This election isn't merely about the political clout of Latinos. As the largest and fastest-growing segment of the U.S. population, Hispanics represent this nation's very future. And right now, we're simply not doing enough to secure that future.
Latinos are growing in power and influence. Census numbers show Latinos are the nation's largest minority population, moving front and center in U.S. political discourse, innovation, and pop culture.
President Obama retains a wide lead among Latino voters over Republican presidential nominee Mitt Romney, but lingering questions remain about how many will show up to vote on Election Day.
Sen. Marco Rubio of Florida and Mayor Julian Castro of San Antonio, stand as opposites in a cultural and political split that has divided millions of U.S. Latinos for decades.
For the first time, latino politicians were keynote speakers at both national conventions, illustrating the growing power wielded by those politicians and latino voters.
Earlier this week Romney insiders said that they needed 38% 0f the Latino vote in order to have a chance at ending the Obama Presidency. If that is true last night’s speech by Julian Castro provides reason for the GOP to follow their standard bearer’s money and immediately head to the Caymans.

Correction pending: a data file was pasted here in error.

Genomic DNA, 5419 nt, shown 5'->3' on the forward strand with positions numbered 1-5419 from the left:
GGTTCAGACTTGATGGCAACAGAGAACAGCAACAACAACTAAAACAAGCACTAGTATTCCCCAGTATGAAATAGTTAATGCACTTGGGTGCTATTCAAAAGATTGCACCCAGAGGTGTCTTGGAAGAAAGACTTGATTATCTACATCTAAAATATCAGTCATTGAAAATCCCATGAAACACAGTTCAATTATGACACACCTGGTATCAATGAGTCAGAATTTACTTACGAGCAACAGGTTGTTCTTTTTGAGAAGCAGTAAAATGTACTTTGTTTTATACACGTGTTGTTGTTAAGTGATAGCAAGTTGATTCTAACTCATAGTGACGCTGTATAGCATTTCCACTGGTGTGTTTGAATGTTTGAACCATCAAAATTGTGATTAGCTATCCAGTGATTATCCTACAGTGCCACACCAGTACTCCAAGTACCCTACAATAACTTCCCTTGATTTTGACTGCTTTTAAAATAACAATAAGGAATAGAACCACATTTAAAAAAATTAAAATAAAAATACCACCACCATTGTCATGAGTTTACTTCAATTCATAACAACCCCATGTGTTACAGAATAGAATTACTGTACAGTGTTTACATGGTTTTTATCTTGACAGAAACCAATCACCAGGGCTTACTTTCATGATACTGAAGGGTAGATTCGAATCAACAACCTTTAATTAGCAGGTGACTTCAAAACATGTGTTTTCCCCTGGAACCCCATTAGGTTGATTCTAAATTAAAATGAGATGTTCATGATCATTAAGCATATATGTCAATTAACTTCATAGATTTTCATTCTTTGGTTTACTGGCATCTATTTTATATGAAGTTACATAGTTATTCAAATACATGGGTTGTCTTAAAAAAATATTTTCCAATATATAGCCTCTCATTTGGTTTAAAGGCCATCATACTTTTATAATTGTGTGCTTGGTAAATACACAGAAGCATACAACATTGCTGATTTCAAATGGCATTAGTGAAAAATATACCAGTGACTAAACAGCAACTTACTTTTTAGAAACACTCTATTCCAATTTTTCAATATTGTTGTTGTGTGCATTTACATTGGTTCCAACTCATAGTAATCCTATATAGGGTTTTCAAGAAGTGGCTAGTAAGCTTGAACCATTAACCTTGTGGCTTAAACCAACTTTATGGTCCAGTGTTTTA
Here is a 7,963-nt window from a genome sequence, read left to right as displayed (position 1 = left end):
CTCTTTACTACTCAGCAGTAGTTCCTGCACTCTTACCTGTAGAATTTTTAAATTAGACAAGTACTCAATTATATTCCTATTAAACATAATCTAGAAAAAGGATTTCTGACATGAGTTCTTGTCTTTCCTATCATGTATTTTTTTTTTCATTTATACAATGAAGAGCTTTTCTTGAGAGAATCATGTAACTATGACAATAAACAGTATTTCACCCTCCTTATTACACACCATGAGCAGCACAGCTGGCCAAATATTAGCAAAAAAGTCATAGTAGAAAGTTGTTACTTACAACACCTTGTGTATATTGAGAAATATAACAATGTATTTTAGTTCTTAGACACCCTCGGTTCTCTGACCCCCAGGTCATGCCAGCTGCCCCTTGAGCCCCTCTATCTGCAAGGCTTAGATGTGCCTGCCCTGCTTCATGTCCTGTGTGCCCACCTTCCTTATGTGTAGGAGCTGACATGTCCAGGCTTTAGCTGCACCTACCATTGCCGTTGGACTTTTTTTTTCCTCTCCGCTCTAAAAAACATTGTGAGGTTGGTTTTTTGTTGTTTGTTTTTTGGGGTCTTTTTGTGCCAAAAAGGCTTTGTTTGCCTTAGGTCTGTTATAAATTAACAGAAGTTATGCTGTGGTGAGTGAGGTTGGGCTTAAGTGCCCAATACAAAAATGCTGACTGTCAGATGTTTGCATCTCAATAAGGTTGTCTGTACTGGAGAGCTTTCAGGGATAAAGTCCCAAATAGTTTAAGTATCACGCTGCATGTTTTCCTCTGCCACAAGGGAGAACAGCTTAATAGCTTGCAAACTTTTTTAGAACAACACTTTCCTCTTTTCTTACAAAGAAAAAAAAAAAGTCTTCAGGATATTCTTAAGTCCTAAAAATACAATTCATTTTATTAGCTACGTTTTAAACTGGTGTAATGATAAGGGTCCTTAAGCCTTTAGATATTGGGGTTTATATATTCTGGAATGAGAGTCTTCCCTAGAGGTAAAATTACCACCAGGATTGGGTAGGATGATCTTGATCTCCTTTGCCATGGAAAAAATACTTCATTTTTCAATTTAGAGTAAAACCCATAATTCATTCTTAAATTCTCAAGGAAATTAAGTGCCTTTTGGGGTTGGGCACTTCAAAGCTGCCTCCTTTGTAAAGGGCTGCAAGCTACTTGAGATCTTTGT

San Antonio Mayor Julian Castro will deliver the keynote address at the Democratic National Convention in Charlotte in September, it was announced Tuesday, making him the first Latino to receive the honor.
The mayor of recession-proof San Antonio is a bright hope for Democrats.
Hispanic mayors and Latino groups are embracing President Barack Obama’s $447 billion jobs plan as one that may help ease unemployment and economic hardship for the minority community.
Hispanic mayors and Latino groups embraced President Barack Obama's $447 billion jobs plan on Friday as one that may help ease unemployment and economic hardship for the minority community.